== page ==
A more integrated MENA region can build resilience and reduce risks
Marrakech, Morocco, 27 October 2010 – Better regional integration will enhance resilience and reduce shared risks in the MENA region, said global leaders at the World Economic Forum on the Middle East and North Africa.
Brian Duperreault, President and Chief Executive Officer, Marsh & McLennan Companies (MMC), USA; Co-Chair of the World Economic Forum on the Middle East and North Africa, outlined the three most relevant risks to the region: water scarcity, energy security and underinvestment in infrastructure. “These key risks are highly interconnected and act as limits to sustainable growth.”
Sustainability means responding to risks while taking advantage of the concomitant opportunities, noted Salaheddine Mezouar, Minister of Economy and Finance of Morocco. “In recognition of the risks and opportunities related to energy security, Morocco has set an ambitious energy mix target of 60% fossil fuels and 40% renewable sources such as solar and wind power.”
However, individual country actions are not enough said the minister. “Without a stable, integrated MENA bloc it will become ever more difficult to compete with large countries such as India and economic alliances like the European Union.” The challenge is to overcome internal resistance within individual countries; mindsets need to be opened up before the region can open borders.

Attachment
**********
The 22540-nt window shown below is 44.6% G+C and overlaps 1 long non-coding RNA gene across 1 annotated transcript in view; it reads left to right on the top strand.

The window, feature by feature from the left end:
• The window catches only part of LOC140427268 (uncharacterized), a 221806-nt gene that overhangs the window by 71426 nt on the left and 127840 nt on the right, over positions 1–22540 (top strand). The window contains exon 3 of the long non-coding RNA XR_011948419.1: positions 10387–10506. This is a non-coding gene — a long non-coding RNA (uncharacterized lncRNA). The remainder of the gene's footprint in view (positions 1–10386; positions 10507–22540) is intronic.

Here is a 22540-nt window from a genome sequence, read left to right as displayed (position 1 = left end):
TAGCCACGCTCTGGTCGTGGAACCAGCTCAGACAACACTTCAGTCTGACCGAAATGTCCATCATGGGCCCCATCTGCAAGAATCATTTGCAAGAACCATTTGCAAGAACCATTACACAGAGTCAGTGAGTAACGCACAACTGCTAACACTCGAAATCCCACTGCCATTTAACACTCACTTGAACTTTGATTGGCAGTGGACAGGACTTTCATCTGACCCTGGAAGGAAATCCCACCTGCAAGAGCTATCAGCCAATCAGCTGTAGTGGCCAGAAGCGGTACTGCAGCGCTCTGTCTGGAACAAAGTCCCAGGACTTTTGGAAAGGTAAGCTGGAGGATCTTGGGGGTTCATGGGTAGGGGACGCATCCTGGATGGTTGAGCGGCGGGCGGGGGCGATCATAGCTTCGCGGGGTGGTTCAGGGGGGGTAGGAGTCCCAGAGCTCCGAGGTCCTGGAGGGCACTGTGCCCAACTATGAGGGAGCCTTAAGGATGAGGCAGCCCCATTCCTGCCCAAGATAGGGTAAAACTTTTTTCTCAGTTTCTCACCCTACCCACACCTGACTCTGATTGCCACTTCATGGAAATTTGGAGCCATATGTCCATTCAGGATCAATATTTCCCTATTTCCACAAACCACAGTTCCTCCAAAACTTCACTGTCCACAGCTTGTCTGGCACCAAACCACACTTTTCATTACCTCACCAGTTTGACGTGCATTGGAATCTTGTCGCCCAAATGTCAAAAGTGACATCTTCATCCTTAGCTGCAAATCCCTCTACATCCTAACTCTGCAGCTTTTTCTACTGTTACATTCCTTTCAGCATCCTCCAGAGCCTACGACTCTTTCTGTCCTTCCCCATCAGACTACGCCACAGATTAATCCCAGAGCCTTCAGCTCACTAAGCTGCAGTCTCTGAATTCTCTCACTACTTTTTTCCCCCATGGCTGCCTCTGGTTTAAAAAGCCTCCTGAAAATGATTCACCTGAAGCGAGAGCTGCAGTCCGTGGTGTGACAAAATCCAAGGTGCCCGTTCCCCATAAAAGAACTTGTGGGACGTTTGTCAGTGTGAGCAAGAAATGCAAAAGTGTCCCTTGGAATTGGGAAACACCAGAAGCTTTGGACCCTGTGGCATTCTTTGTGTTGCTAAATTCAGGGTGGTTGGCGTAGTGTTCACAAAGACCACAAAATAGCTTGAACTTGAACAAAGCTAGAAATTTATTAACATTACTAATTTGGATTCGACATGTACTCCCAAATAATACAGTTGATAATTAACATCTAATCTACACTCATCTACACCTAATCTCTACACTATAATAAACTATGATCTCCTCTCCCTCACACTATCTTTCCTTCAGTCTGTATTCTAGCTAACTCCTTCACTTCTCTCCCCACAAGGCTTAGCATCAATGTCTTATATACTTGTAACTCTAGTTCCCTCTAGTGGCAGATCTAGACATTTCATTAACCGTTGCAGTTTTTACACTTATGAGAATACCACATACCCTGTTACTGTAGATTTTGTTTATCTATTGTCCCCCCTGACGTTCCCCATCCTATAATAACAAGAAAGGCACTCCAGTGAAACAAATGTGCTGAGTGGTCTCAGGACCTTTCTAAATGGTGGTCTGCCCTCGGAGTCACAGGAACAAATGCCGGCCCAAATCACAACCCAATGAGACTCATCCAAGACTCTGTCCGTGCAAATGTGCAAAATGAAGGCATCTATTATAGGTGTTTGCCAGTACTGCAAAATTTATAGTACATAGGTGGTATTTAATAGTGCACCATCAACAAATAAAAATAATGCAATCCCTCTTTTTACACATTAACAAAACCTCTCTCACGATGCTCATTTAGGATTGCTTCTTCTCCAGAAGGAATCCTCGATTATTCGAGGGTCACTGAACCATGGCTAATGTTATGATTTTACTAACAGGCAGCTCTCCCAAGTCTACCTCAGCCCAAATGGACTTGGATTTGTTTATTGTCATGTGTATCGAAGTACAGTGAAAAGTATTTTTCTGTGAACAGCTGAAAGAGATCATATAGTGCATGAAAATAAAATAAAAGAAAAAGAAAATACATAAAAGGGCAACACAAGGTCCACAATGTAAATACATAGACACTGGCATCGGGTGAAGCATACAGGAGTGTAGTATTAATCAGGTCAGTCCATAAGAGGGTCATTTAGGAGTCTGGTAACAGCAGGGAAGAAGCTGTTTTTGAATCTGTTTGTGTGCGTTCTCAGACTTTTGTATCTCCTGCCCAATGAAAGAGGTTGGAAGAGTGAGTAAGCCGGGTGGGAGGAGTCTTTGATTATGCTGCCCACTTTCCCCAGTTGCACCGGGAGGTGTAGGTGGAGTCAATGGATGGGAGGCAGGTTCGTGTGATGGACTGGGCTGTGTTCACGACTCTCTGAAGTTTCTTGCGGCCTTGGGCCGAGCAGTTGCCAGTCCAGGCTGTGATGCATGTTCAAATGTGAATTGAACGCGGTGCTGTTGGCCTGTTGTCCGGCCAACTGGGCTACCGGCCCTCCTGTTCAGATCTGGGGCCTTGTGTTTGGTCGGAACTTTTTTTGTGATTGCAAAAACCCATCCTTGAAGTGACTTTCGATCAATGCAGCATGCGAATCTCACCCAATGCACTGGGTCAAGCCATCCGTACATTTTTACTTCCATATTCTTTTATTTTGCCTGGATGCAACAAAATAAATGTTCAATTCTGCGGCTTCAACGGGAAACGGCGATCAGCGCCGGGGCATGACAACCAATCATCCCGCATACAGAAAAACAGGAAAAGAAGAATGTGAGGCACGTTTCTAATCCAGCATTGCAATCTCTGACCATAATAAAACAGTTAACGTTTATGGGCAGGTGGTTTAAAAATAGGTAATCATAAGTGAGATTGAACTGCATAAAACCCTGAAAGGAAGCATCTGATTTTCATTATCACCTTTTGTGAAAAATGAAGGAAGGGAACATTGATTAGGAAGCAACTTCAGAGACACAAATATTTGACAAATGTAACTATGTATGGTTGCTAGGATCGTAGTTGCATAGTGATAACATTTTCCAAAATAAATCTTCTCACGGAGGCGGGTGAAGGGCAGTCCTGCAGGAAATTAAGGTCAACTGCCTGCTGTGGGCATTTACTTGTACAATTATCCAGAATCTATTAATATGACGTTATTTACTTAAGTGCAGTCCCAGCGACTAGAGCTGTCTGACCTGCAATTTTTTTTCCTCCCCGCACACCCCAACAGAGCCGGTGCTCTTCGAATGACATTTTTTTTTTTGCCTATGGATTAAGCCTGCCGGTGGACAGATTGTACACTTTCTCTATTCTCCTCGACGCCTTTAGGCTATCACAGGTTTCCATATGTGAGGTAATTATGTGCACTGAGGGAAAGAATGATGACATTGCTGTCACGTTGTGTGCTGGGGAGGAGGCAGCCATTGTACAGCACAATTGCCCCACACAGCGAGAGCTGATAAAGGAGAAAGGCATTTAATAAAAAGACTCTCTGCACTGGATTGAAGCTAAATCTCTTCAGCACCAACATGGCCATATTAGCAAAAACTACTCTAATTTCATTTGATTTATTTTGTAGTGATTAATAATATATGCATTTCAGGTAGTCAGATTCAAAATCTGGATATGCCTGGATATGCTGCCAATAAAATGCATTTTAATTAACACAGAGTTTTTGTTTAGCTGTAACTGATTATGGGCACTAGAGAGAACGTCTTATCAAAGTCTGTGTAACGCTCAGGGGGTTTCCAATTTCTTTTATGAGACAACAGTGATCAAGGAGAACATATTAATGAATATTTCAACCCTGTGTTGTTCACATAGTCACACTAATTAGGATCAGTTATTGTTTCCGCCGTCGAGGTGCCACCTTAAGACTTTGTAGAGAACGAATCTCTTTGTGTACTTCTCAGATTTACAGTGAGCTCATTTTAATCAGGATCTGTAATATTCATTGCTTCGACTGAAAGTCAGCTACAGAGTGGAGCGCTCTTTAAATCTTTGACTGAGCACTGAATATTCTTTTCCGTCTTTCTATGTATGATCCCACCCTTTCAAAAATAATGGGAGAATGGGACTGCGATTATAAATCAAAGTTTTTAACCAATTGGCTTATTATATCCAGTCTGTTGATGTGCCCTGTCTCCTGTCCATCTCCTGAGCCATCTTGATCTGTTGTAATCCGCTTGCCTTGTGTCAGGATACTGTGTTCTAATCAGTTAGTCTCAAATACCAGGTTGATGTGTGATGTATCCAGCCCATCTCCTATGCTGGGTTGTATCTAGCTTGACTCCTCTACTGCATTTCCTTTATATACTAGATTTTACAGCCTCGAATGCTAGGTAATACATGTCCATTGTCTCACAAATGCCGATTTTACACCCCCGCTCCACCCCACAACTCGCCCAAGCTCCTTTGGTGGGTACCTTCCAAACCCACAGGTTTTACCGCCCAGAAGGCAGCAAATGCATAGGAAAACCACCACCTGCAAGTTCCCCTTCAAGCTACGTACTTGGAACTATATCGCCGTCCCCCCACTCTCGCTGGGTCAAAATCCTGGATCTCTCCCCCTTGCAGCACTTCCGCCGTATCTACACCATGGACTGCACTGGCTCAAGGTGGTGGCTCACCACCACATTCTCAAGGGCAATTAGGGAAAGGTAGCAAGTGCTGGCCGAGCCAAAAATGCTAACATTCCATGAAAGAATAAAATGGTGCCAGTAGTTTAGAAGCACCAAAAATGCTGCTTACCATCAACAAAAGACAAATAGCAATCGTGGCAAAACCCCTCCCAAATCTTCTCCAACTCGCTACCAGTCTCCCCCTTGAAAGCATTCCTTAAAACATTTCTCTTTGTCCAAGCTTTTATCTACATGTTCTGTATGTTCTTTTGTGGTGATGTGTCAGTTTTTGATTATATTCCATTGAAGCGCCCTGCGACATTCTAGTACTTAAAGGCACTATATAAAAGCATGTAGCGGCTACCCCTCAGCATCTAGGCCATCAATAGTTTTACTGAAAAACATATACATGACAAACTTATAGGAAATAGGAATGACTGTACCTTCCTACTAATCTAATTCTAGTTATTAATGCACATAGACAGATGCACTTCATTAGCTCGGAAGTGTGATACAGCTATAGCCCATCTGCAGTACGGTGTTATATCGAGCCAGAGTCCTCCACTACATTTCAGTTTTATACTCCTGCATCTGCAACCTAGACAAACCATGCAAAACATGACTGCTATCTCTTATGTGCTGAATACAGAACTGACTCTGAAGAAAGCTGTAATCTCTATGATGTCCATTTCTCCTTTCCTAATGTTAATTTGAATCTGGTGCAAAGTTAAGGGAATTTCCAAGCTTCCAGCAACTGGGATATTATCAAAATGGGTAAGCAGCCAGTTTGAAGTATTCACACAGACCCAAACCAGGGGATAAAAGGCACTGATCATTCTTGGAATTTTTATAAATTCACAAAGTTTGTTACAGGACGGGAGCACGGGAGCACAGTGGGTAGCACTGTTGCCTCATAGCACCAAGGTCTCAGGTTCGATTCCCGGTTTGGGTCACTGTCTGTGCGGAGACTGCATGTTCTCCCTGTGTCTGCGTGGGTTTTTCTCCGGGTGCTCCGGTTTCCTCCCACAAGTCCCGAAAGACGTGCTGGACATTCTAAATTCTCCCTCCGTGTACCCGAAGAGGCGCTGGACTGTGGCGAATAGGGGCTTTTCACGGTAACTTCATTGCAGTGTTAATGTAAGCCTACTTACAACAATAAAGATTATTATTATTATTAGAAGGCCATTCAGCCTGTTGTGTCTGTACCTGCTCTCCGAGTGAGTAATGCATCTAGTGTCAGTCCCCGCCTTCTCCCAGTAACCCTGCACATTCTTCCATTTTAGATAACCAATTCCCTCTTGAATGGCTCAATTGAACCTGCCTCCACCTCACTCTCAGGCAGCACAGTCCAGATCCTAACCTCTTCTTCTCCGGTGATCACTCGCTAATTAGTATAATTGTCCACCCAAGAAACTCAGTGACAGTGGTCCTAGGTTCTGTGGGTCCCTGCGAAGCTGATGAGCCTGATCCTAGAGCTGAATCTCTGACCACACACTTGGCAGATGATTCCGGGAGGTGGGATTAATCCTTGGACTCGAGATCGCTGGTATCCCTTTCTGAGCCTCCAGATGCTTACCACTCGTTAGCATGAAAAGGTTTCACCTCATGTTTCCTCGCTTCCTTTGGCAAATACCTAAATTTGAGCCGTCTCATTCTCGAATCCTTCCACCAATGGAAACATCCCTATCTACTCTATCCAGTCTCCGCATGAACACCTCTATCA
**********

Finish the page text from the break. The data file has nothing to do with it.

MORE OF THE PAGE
Lars H. Thunell, Executive Vice-President and Chief Executive Officer, International Finance Corporation (IFC), Washington DC, emphasized the need for inclusiveness and pointed to a number of hurdles to integration. “Poor regulation, governance and transparency are all holding the region back,” he said.
“It’s better to shape regional integration proactively rather than waiting for it to happen reactively,” said Khalid Abdulla-Janahi, Honorary Chairman, Vision 3, United Arab Emirates; Regional Agenda Council on the Middle East & North Africa. The public, private and NGO sectors are all guilty of shifting the blame to others, when they should be increasing collaboration to deal with common challenges, he added.
In closing the session, Ian Goldin, Director, Oxford Martin School, University of Oxford, United Kingdom, said: “There is enormous growth potential in the MENA region – but without better regional integration and resilience building, the growth won’t be sustainable.”